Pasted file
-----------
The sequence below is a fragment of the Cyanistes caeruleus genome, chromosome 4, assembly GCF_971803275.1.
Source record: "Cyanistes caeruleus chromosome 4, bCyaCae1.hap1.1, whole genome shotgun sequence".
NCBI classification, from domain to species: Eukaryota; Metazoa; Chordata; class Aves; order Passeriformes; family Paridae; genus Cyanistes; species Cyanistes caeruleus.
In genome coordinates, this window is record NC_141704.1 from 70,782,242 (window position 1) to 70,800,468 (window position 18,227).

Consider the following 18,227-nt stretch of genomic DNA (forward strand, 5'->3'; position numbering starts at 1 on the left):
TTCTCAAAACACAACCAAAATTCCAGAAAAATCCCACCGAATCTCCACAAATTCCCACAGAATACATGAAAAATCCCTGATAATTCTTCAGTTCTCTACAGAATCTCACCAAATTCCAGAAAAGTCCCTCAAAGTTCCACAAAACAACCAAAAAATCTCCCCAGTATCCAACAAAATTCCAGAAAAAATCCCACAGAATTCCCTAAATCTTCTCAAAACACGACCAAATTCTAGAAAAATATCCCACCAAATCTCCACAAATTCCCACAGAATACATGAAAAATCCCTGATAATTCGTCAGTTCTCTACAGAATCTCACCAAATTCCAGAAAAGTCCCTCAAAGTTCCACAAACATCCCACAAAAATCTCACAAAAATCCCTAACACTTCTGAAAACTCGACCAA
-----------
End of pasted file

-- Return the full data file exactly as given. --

The sequence below is a fragment of the Cyanistes caeruleus genome, chromosome 4, assembly GCF_971803275.1.
Source record: "Cyanistes caeruleus chromosome 4, bCyaCae1.hap1.1, whole genome shotgun sequence".
NCBI classification, from domain to species: Eukaryota; Metazoa; Chordata; class Aves; order Passeriformes; family Paridae; genus Cyanistes; species Cyanistes caeruleus.
In genome coordinates, this window is record NC_141704.1 from 70,782,242 (window position 1) to 70,800,468 (window position 18,227).

Consider the following 18,227-nt stretch of genomic DNA (forward strand, 5'->3'; position numbering starts at 1 on the left):
TTCTCAAAACACAACCAAAATTCCAGAAAAATCCCACCGAATCTCCACAAATTCCCACAGAATACATGAAAAATCCCTGATAATTCTTCAGTTCTCTACAGAATCTCACCAAATTCCAGAAAAGTCCCTCAAAGTTCCACAAAACAACCAAAAAATCTCCCCAGTATCCAACAAAATTCCAGAAAAAATCCCACAGAATTCCCTAAATCTTCTCAAAACACGACCAAATTCTAGAAAAATATCCCACCAAATCTCCACAAATTCCCACAGAATACATGAAAAATCCCTGATAATTCGTCAGTTCTCTACAGAATCTCACCAAATTCCAGAAAAGTCCCTCAAAGTTCCACAAACATCCCACAAAAATCTCACAAAAATCCCTAACACTTCTGAAAACTCGACCAA